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Winding Oak's Bookology Magazine

Food for Thought

If You Don't Feed the Students, They'll Eat the Teachers!As the first month of a new school year comes to a close, I offer some food for thought about nourishing our teachers. Literally and figuratively. Years ago when I was working on my administrator’s license I discovered a gem of a book called If You Don’t Feed the Teachers, They Eat the Students! Guide to Success for Administrators and Teachers by Neila Connors. In a nutshell, this playful tome suggests that serving teachers with a steady diet of appreciation, encouragement, and acknowledgement is a recipe for success in any school community. Simply put, teachers have a lot on their plates which explains why they are hungry for support.

It isn’t always an easy-as-pie endeavor. However, one of my goals as an instructional coach is to make sure my hard-working and dedicated colleagues know how much their effort and commitment to kids, learning, and teaching are valued.  I also strive to help teachers grow professionally. I believe the recipe for success includes two essential ingredients; first, you must reach the heart before you can reach the head and second, one way to the heart is through the stomach.

As I visited classrooms during the opening weeks of the new school year to deliver some tasty little treats, I was fortunate to be able to feed some hearts and minds with book suggestions. Teachers were eager to fill their pantries with exceptional read aloud books that would contribute to creating positive classroom communities. They were also searching for professional books that might make the difference between engaged and disengaged learners.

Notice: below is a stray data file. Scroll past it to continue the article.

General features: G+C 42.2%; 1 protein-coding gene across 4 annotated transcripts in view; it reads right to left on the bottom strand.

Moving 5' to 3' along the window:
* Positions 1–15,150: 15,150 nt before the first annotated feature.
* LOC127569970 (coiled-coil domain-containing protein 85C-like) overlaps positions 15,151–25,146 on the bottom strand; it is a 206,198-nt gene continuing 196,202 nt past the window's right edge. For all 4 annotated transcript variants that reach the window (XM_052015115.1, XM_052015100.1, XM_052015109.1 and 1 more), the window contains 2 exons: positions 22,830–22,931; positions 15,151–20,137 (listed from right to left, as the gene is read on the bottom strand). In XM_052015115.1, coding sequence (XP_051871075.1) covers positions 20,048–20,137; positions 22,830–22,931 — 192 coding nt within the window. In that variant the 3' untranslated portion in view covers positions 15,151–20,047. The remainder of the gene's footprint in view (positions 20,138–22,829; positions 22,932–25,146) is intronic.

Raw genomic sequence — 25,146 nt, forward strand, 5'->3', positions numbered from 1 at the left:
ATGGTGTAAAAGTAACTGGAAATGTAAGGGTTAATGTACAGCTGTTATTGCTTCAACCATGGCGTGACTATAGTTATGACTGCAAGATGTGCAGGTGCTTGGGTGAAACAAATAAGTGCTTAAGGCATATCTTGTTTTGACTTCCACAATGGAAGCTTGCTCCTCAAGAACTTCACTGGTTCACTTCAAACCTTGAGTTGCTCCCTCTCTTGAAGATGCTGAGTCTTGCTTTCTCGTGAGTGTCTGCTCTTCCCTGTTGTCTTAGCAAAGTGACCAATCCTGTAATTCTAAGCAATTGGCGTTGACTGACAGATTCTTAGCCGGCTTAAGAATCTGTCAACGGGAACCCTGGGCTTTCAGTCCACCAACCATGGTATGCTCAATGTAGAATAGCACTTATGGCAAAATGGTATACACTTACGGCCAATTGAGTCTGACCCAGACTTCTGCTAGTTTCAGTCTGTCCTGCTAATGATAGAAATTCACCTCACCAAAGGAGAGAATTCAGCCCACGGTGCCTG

In addition to sharing some sweet treat ideas, here are a few titles to digest!

Rolo pencilWeek One Menu:

Week Two Menu:

  • Lunch on me, “hamburgers” made from Nilla wafers and chocolate mint cookies (with lettuce, ketchup and mustard frosting)
  • Read-aloud recommendation: The Prince Who Wrote a Letter by Ann Love, a perfect pick for teaching “Again and Again” and “Aha Moments,” signposts (from Notice and Note
  • Professional book suggestion: Notice and Note, Strategies for Close Reading by Kylene Beers and Robert Probst

Bacon & EggsWeek Three Menu:

  • Bacon and egg for Breakfast, aka pretzels, white chocolate and yellow M&M
  • Read-aloud recommendation: Iggy Peck, Architect by Andrea Beaty, offers a terrific math tie-in
  • Professional book suggestion: Math Workshop in Action by Nikki Newton

 

And to cap off this month of thought-provoking and appreciative food:

ABC cookiesWeek Four Menu:

  • ABC cut out cookies   
  • Read-aloud recommendation: Exclamation Mark by Amy Krouse Rosenthal and Tom Lichtenheld, a delightful story about the importance of individuality and punctuation.
  • Professional book suggestion: Of Primary Importance by Anne Marie Corgill

 My hope is that this month’s article will provide you with a buffet of ideas when it comes to feeding your teaching and literacy soul so you can walk away feeling satiated.  

2 Responses to Food for Thought

  1. David LaRochelle September 29, 2017 at 11:34 am #

    What an excellent article, Maurna! I like your specific ideas about how to show appreciation to teachers. And I encourage any parents reading your article to make a point of letting your child’s teacher know that he/she is appreciated. Years ago when I was a teacher, parents often sent me a thoughtful note of thanks at the end of the year, or maybe at the winter holidays, but oh, I would have soooo appreciated the encouragement and recognition at other times , especially early in the year when a teacher struggles to set the climate for learning.

  2. Maurna Rome September 30, 2017 at 10:01 pm #

    Thanks, David! You are absolutely correct! Beginning of the year appreciation is so very important! I am amazed by my colleagues every day – teaching is not for the faint of heart, only the full of heart folks!

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